Wednesday, December 2, 2009
Legal and ethical issues in marketing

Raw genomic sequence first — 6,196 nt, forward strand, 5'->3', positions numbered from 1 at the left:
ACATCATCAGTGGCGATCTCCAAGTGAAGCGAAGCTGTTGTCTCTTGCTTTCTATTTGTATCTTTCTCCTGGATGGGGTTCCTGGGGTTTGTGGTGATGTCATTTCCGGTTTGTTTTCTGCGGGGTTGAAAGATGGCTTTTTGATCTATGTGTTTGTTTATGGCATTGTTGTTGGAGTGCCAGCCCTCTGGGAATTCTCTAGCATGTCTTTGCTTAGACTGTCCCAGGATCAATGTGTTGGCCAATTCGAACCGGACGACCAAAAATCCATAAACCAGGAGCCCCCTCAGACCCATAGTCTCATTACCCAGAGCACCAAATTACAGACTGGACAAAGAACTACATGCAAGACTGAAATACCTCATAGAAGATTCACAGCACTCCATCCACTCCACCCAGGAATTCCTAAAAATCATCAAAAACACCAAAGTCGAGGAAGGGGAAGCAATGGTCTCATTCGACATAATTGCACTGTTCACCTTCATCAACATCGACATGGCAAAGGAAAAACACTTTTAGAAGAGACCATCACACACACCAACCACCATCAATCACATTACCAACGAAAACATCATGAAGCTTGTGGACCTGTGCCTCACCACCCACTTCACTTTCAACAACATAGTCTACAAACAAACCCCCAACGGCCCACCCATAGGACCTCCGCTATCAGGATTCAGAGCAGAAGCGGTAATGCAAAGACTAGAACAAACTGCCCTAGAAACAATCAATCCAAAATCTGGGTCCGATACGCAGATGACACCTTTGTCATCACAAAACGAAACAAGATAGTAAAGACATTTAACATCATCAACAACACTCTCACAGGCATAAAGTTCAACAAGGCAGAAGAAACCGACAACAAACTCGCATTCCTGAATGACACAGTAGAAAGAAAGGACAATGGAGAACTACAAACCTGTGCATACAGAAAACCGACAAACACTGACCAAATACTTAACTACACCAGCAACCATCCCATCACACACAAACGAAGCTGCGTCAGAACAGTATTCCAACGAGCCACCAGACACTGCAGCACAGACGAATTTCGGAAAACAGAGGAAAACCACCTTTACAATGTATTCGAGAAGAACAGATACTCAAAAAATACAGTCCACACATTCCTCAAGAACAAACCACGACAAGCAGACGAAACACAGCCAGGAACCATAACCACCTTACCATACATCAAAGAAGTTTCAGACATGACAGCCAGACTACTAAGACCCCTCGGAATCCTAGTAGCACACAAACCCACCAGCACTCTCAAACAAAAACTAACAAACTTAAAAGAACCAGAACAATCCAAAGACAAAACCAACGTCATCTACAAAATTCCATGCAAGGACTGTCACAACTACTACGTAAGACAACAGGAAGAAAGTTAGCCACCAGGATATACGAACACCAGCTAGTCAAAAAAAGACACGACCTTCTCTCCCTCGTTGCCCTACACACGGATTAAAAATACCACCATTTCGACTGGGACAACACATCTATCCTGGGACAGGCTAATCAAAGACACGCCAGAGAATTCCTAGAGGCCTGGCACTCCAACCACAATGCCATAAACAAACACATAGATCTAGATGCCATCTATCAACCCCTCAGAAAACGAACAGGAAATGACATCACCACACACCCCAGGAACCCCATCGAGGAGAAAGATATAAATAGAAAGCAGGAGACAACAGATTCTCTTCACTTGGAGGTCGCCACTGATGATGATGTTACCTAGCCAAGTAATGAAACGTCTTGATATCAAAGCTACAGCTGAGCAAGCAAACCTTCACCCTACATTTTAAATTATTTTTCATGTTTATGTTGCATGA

We learned this week that there are a number of laws that regulate internet and interactive marketing. I asked the students to consider a scenario where a company obtained a list of mobile phone numbers in its target market and whether the company could use the list for text messages or phone calls promoting its services. We identified a number of laws that related to this issue. CAN-SPAM, requires express prior permission before sending the message and applies not only to email but to text messages that reference a domain name (firstname.lastname@example.org) and consumers cannot be required to incur any costs for the authorization. The TCPA (Telephone Consumer Protection Act) also prohibits the use of automated equipment to place calls to a mobile number without prior consent. In addition, the Mobile Marketing Association as published Guidelines which do not have the force of law, but also suggest that the consumer should have prior notice and consent that the text message is coming. The Do-Not-Call List would also likely apply if the company chose to call these numbers. If the phone number were obtained from children under 13, the Children's Online Privacy Protection Act (COPPA) would apply. This simple scenario indicates that internet marketing law is complex and evolving. From an ethical point of view, both guidelines and laws point to the simple principle of permission. Getting permission is an easy way to know that dealings with the customer are both ethically and legally correct. In addition to protecting children, we also protect consumer healthcare (HIPPA) and financial (GLBA) information. However, there is no general right to privacy of personal data in the United States as is required by the European Union, for example. We also discussed copyright law and the fact that peer-to-peer sharing of music is illegal, even though facilitated by technology. We will have to see how the music industry evolves and adapts to these technology challenges.